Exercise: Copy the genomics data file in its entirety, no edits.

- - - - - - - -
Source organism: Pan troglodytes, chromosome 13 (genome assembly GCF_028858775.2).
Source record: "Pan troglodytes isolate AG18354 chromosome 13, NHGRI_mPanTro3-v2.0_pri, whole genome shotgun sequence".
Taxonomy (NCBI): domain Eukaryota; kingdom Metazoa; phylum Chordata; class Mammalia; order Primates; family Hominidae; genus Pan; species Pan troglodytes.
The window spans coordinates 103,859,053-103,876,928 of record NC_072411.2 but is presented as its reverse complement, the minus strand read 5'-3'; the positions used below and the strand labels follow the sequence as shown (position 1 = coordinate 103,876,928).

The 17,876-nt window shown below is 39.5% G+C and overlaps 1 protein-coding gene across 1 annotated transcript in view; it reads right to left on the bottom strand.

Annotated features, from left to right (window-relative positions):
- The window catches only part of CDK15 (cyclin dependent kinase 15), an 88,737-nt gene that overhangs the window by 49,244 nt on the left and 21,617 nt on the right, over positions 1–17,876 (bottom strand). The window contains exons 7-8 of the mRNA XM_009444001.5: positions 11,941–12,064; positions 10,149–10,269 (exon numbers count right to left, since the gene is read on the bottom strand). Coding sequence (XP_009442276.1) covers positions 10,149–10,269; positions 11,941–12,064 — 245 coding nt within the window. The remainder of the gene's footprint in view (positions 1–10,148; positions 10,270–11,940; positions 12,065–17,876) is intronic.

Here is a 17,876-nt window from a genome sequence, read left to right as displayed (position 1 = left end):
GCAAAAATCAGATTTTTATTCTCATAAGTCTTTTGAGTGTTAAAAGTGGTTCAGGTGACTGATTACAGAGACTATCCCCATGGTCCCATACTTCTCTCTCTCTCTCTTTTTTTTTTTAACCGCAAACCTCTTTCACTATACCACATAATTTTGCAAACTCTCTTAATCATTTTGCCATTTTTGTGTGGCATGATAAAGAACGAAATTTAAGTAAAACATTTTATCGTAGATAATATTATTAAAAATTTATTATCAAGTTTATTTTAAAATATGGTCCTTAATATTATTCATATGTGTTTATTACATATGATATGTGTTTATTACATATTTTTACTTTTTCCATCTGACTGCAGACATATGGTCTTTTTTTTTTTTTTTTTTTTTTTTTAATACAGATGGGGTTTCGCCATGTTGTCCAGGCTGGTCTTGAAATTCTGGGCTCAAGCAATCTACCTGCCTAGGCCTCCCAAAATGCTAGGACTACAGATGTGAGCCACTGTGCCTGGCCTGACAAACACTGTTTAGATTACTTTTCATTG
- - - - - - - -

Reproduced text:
Source organism: Pan troglodytes, chromosome 13 (genome assembly GCF_028858775.2).
Source record: "Pan troglodytes isolate AG18354 chromosome 13, NHGRI_mPanTro3-v2.0_pri, whole genome shotgun sequence".
Taxonomy (NCBI): domain Eukaryota; kingdom Metazoa; phylum Chordata; class Mammalia; order Primates; family Hominidae; genus Pan; species Pan troglodytes.
The window spans coordinates 103,859,053-103,876,928 of record NC_072411.2 but is presented as its reverse complement, the minus strand read 5'-3'; the positions used below and the strand labels follow the sequence as shown (position 1 = coordinate 103,876,928).

The 17,876-nt window shown below is 39.5% G+C and overlaps 1 protein-coding gene across 1 annotated transcript in view; it reads right to left on the bottom strand.

Annotated features, from left to right (window-relative positions):
- The window catches only part of CDK15 (cyclin dependent kinase 15), an 88,737-nt gene that overhangs the window by 49,244 nt on the left and 21,617 nt on the right, over positions 1–17,876 (bottom strand). The window contains exons 7-8 of the mRNA XM_009444001.5: positions 11,941–12,064; positions 10,149–10,269 (exon numbers count right to left, since the gene is read on the bottom strand). Coding sequence (XP_009442276.1) covers positions 10,149–10,269; positions 11,941–12,064 — 245 coding nt within the window. The remainder of the gene's footprint in view (positions 1–10,148; positions 10,270–11,940; positions 12,065–17,876) is intronic.

Here is a 17,876-nt window from a genome sequence, read left to right as displayed (position 1 = left end):
GCAAAAATCAGATTTTTATTCTCATAAGTCTTTTGAGTGTTAAAAGTGGTTCAGGTGACTGATTACAGAGACTATCCCCATGGTCCCATACTTCTCTCTCTCTCTCTTTTTTTTTTTAACCGCAAACCTCTTTCACTATACCACATAATTTTGCAAACTCTCTTAATCATTTTGCCATTTTTGTGTGGCATGATAAAGAACGAAATTTAAGTAAAACATTTTATCGTAGATAATATTATTAAAAATTTATTATCAAGTTTATTTTAAAATATGGTCCTTAATATTATTCATATGTGTTTATTACATATGATATGTGTTTATTACATATTTTTACTTTTTCCATCTGACTGCAGACATATGGTCTTTTTTTTTTTTTTTTTTTTTTTTTAATACAGATGGGGTTTCGCCATGTTGTCCAGGCTGGTCTTGAAATTCTGGGCTCAAGCAATCTACCTGCCTAGGCCTCCCAAAATGCTAGGACTACAGATGTGAGCCACTGTGCCTGGCCTGACAAACACTGTTTAGATTACTTTTCATTG